In reality, this principle expresses itself mainly in valuing financial balance within institutions almost above and beyond the nature of value itself. At one level this can hardly be surprising as each and every system is perfectly designed to deliver the outcomes it does. The needs of institutions, professions and contracts, drives the sense of what is best value within the NHS otherwise we wouldn’t need to be in the conscious pursuit of a person-centred NHS.  

Defining what we value and what is of value is essential to determining best value.  There will always be conflicting interests and political drivers within a state funded health system, or indeed any healthcare system. Seeking a common purpose that stands the test of time against which to determine delivery and value then becomes a necessity. 

NAPC POSITION – NHS Founding Principles – Accountability 

Following on from value, we must look at the issue of accountability. It is not simply as an opposite to everyone being unaccountable but the NHS being accountable for what? 

At present accountability across NHS partners is often not aligned and sometimes directly at odds with each other. As such the chances of this ever resulting in highly effective team working as the norm across the NHS is about as close to zero as you could ever get. Only “real teams” deliver value above and the NHS is banking on Integrated Neighbourhood Teams to address most of the major challenges that it is currently facing. Therefore, we are potentially building something on very unstable ground.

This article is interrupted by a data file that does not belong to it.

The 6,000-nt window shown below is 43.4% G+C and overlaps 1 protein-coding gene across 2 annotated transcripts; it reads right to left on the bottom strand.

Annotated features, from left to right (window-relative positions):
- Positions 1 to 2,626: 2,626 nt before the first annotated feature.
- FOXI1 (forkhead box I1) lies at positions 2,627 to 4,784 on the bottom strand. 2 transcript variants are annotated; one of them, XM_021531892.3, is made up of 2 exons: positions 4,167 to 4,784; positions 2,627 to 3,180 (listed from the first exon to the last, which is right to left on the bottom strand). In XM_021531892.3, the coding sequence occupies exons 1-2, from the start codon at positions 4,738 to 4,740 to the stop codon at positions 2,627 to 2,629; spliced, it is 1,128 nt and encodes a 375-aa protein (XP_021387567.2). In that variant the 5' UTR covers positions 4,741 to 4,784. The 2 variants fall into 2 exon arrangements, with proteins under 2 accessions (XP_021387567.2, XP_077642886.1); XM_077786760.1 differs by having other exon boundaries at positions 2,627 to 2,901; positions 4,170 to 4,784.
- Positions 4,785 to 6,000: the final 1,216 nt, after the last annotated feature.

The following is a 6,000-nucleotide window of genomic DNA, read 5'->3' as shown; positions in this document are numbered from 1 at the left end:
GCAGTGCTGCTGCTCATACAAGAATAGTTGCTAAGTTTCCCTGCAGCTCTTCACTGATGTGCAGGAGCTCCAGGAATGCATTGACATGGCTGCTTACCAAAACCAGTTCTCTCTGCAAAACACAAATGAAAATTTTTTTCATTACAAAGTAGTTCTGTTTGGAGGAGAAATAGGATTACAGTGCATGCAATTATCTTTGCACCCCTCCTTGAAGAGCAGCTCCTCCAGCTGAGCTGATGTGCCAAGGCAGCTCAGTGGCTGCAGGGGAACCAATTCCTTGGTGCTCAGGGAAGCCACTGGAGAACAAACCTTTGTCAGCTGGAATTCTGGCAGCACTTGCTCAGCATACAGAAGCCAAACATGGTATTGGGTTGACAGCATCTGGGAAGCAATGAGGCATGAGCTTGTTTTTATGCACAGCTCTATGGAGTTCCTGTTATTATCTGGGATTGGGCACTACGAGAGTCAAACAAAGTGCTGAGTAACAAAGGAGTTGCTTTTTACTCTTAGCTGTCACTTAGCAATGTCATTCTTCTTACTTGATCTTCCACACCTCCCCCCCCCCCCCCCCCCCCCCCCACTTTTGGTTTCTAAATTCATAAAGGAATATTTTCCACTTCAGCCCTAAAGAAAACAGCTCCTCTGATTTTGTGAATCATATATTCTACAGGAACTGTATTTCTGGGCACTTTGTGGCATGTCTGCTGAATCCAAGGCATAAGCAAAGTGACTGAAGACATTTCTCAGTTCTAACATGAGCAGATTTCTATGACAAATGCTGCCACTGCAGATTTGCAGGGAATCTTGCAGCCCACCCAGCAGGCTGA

There needs to be a common purpose, a common accountability, that applies to all NHS partners to raise the quality of our team working and therefore people’s/patients experience of the NHS. In a person-centred approach this has to be about what matters to people in their state of health and wellbeing, encompassing their own personal activation as advocates for their own health and therefore the wider determinants of health. This doesn’t have to mean that everyone in the NHS is responsible for everything but everyone needs a level of accountability to maximise their collective ability to deliver the best value from the available resources.